This number isn’t about you or us. It’s about the people. What we’ve learned is that at our events, a single participating photographer gives away an average of 6 portraits. Multiple that number times 25,000 and together we can give portraits to 150,000 people across the world. The impact will be acute, but epic.

But…we can’t do this without you. 

If everyone of you shared about Help-Portrait on your Facebook wall, the number of people we could reach in one day would be hundreds of thousands. Add Twitter, blogs and Google+ to the mix and my head begins to swirl with the reach YOU can give Help-Portrait.

So, will you join us and help spread the word?


Here’s how.

Sample Facebook/Twitter/Google+

Photographers unite! Join me & 25k photogs as we give back on Dec 10: Give, don’t take pictures. http://bit.ly/hp-2011 #helpportrait

Thanks for being loyal promotors, participants, fans, volunteers and enthusiasts. We would be nothing without you, our faithful community.

Here’s to 150,000 portraits given, not taken, this December!

Kyle Chowning
Executive Director

Posted on Aug 16, 2011  |  Category: In the News, Updates  |  6 Comments
  • meghan meghan

    Photographers is spelled wrong in the template :( But I did spread the news!
    meghan | 16/08/2011 4:10 am

  • RenegadePilgrim RenegadePilgrim

    Tweeted and FB-ed....
    RenegadePilgrim | 16/08/2011 4:28 am

  • Julie Julie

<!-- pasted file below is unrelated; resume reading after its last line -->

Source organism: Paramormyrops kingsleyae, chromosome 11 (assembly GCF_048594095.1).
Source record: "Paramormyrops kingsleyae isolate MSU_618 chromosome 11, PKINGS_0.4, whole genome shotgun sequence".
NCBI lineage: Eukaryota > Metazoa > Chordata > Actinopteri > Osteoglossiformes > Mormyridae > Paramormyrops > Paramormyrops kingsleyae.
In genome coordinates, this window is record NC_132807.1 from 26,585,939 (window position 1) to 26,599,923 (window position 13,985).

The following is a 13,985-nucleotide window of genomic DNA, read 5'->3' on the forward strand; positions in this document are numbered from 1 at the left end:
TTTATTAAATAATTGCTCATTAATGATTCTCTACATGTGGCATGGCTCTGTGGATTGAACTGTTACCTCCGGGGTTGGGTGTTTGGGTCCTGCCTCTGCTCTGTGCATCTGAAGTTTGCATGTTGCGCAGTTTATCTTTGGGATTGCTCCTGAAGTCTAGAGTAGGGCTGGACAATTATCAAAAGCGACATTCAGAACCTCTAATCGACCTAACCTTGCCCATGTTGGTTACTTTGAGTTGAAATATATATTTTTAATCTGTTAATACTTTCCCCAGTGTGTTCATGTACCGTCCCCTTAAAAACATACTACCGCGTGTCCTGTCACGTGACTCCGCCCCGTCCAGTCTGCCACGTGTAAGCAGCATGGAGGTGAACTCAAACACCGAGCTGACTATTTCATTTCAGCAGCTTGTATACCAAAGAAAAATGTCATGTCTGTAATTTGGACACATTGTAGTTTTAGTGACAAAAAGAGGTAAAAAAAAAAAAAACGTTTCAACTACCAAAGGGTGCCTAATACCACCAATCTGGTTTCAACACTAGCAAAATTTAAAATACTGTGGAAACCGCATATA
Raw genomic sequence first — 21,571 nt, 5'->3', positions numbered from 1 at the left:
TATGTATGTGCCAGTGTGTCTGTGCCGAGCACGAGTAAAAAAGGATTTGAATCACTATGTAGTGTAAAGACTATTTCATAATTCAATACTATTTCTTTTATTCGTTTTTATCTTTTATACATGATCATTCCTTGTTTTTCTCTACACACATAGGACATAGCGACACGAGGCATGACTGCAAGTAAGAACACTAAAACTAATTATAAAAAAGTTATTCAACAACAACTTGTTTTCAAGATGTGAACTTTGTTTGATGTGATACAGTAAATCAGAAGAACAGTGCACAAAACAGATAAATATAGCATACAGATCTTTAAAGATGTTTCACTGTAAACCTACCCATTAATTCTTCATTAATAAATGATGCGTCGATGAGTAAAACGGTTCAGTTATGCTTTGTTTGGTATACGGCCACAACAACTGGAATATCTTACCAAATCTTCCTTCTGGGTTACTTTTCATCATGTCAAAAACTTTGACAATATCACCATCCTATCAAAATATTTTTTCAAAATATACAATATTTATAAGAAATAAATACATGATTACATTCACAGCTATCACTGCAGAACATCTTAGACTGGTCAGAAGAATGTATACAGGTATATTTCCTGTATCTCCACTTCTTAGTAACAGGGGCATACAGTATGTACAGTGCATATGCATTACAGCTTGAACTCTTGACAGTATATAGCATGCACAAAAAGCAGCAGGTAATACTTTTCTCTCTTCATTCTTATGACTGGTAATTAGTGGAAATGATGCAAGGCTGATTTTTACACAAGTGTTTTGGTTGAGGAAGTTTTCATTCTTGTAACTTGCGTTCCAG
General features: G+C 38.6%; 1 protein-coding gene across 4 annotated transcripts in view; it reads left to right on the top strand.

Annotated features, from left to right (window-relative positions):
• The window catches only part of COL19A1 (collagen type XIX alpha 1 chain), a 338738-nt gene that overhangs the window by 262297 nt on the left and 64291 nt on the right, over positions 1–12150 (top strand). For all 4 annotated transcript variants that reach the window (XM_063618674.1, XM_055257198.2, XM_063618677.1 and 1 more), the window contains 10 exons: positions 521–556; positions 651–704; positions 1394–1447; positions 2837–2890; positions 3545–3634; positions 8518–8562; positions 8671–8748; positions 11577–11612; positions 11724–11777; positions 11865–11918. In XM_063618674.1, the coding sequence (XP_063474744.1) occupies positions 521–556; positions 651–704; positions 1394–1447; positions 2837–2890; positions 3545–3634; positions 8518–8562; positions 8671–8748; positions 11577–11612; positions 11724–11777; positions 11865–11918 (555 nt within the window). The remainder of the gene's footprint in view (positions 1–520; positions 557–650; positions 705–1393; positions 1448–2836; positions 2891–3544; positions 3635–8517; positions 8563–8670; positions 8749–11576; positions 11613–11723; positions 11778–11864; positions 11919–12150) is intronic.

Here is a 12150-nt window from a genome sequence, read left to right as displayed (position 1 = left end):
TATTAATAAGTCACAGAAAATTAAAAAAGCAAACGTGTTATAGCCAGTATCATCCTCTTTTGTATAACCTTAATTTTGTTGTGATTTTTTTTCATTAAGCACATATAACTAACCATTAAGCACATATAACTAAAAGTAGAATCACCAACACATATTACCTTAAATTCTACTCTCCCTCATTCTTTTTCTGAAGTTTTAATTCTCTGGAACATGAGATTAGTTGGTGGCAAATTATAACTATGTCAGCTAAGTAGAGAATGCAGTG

Hey it should say "find people in need" not "fine people in need" at the top. Will RT!!
    Julie | 16/08/2011 12:03 pm

  • carandavis carandavis

    It's fixed. Thanks!
    carandavis | 16/08/2011 12:36 pm

  • Al Al

    What a great cause,if this was around when i was a child i would have more then my class pics to look back on..Looking forward to helping out
    Al | 15/10/2011 1:49 am

  • Anna Anna

    Can anyone explain how taking a portrait of a child without shoes or a family without food helps them?
    Anna | 09/11/2011 10:32 am

woods photo by cara davis

The current issue of Garden & Gun (Aug./Sept. 2011) includes a feature about Wendell Berry, a prolific American writer who was awarded the National Humanities Medal in March by U.S. President Barack Obama.

Berry, who has more than 50 books of poetry, fiction and nonfiction to his credit, is known for his connection to place – namely a farm in rural Kentucky where he lives and works, not many miles from where he was born. But Berry has traveled the world and influenced many in it over the years with his writing and ideas.